The holidays trigger lots of thoughts about boundaries. Some of our families seem to have no boundaries. No subject is off limits and no opinion goes unexpressed. This can make the getting together a very fraught experience. Often we dread what might happen at the event so much that we spend the weeks before it in a stew of negative emotions and stress.
While coronavirus has provided a handy dodge for those of us who want a legitimate reason to avoid holiday gatherings, and totally sucks for the rest of us that want desperately to gather with friends and family, we don’t need an outside circumstance to rescue us. We can rescue ourselves by understanding how to set a healthy boundary.
First we need to know what a boundary isn’t. A boundary is not a wish or a hope that someone will act a certain way or treat us with respect. A boundary is not whining about how someone always does something that you hate and demanding that they stop it. A boundary has two parts. The first part is the request. I call this the “if” part of the boundary. The second part of the boundary is the consequence. This is the “then part. It goes like this. “If you yell at me, then I will leave the room and I will not come back in the room as long as you are yelling.” “I really want to meet you for lunch, but I know you tend to run late. If you are more than 15 minutes late, then I will leave.”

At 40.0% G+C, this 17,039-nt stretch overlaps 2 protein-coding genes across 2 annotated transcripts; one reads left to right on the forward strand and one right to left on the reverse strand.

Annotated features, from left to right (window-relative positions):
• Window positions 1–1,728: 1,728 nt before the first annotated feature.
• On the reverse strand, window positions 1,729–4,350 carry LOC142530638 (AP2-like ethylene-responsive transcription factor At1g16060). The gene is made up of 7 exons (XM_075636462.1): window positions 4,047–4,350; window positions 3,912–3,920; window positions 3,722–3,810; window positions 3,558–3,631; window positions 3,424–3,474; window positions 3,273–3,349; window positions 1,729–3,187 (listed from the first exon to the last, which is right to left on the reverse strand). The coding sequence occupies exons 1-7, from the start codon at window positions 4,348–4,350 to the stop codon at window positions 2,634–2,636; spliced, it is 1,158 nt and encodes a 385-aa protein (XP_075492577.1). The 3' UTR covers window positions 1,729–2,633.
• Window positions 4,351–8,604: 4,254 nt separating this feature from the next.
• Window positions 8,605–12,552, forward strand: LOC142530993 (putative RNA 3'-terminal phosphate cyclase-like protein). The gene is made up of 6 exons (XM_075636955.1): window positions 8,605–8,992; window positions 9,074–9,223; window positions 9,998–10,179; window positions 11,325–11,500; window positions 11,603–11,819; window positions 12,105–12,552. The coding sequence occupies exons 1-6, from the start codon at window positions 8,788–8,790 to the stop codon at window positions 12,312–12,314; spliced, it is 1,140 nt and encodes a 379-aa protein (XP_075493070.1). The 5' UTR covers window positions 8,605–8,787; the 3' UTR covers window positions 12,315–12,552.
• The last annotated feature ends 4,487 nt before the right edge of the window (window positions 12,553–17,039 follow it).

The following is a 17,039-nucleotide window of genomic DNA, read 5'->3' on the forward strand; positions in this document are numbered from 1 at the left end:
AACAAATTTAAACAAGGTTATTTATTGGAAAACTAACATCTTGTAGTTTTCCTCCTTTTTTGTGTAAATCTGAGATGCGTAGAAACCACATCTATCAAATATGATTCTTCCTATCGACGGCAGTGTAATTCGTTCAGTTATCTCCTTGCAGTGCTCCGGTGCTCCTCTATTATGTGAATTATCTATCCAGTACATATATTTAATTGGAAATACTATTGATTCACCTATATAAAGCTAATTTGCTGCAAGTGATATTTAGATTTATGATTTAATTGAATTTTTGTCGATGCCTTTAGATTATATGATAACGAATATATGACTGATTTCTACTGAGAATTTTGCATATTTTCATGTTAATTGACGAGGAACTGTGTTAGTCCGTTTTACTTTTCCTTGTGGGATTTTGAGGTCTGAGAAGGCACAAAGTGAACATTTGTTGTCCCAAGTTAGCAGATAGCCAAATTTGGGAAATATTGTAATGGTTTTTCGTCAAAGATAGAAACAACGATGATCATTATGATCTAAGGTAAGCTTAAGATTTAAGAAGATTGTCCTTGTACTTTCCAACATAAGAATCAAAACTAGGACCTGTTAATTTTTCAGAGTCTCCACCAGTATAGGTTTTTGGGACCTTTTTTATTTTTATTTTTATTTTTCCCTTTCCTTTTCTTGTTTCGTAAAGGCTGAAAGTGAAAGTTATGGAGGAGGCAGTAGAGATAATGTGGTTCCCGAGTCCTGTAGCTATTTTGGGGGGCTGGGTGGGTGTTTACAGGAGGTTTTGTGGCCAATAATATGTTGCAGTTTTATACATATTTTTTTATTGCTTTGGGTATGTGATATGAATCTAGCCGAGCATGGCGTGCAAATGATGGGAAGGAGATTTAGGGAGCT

Boundaries are not combative and they are not meant to control the other person. Boundaries are not about forcing other people to behave in a certain way. Individuals always get to choose how they behave. Sometimes we forget, especially with family and friends that we always get to choose how we behave in a certain situation. So think about a boundary that you would like to set and try it out. If you want some free help with this, shoot me an email at firstname.lastname@example.org and we can chat about it.